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Ged Grimes

Gaelic games (and soundtrack songs)

By • Jun 16th, 2020 • Category: Feature

Once famous for its three Js – jam, jute and journalism – the city by the Tay is now known for a couple of Ds – digital and design.

One of Dundee’s most famous musical sons, Ged Grimes – one third of 80s popsters Danny Wilson – has returned to his hometown, following a spell in the US. And when he’s not touring as bassist with Simple Minds he’s in his studio creating music for computer games. However, this is no new fad.

“I first got into composing for games in 1997,” recalls the bassist, “when Dundee was starting to get a reputation for producing games.” His first work was ‘Earthworm Jim 3D…”a bit of a comedy cult game… think of the music in the Simpsons”.

This led to work on big-name titles such as ‘Enter the Matrix’, ’Amplitude’, and ‘The Fast and the Furious’.

Games music may be have the stereotype of random blips and squawks but Grimes insists: “Games music has come a long way from the early days when composers were restricted by a small memory chip, limiting what sounds they could use and how long tracks could be”.

Indeed, now the filmic quality of some games requires a soundtrack to match.

“Nowadays fully orchestrated soundtracks are commonplace and the development of the quality of the music and audio has coincided with the photorealistic graphic developments and rich storylines,” he explains.

None more than ‘The Bard’s Tale’ – the latest volume featuring some of Scotland’s top Gaelic singers, ranging from 16 year old Peigi Barker (who sang in the film ‘Brave’) to 82 year old Gaelic legend Rona Lightfoot.

“My Gaelic is non-existent,” Grimes confesses, ”but I have worked with Gaelic musicians in the past and I was amazed at how vibrant the scene is with a emerging generation of fantastic talent coming through… who are proud of the culture but also want Gaelic to be heard in new and innovative ways… so a computer game with Gaelic to the fore is a great example of how relevant the language is.”

He explains how he started with the songs – most from last century – and arranged the music around them. “I think this is why the soundtrack has had such an emotional impact even amongst non-Gaelic speakers… all the emotion is right there in the voices.. and the voices are front and centre in the game.”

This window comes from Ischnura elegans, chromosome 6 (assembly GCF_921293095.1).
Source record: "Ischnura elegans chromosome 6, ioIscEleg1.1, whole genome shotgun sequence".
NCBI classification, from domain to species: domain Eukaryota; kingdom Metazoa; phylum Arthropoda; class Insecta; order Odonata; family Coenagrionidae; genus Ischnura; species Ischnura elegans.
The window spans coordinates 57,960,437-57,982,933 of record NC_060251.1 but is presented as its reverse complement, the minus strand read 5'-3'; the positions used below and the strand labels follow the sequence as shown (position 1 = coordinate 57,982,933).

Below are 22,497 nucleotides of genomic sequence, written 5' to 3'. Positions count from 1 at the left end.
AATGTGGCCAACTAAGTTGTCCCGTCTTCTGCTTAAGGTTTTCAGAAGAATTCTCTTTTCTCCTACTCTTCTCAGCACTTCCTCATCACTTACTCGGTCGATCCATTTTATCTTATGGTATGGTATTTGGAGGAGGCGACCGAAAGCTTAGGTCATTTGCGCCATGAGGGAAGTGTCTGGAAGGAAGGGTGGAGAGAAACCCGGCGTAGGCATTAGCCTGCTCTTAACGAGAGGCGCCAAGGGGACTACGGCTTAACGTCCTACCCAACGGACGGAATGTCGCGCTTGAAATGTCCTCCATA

Indeed with award nominations aplenty the game series was ever recognised by the traditional community with a Celtic Connections show mixing the game footage with actors and musicians on stage.

The stereotype of a recording musician and a gamer meld into a studio-bound computer geek lit only by blinking LEDs, but Grimes’ other job takes him well outside the studio.

“Simple Minds is a great place to be – especially for a bass player… I’m 9 years in, and we have been round the world quite a few times… the fans are as strong as ever, probably even more dedicated than back in the 80s, and with such an extensive catalogue and new ideas kicking off we never really stop.

“We recently completed tours of Mexico, USA, Canada and of course my favourite show of 2018 was playing Slessor Gardens in Dundee, tying in with the opening of the city’s new V&A museum.”

With Grimes. and indeed former bandmates Gary and Kit Clark so busy it’s understandable that Danny Wilson haven’t reformed, apart from performing one song at the opening of the Ryder Cup in 2014. Surely they can’t be short of offers for one last reunion?

“Nostalgia is for oldsters,” he laughs. “Seriously, we never say never, but given they way our individual careers have gone, it’s hard to find time for anything else… The Ryder cup thing was sweet to do but we always set the bar high with Danny Wilson and if we were to do anything again it would take the same level of commitment and time… something which is in short supply at the moment.”

And it seems that the future may lie in looking forwards rather than back.

“When I started in games, many of my contemporaries in bands were like ‘are you crazy? What a step down for you from “real” music…’” he recounts. “I afford myself a wry smile when those same musicians call me up trying to find a route for their music in the games world.”

‘The Bard’s Tale IV’ (soundtrack, and game) is out now. More at
This article originally appeared in the Broughty Ferry Guide.

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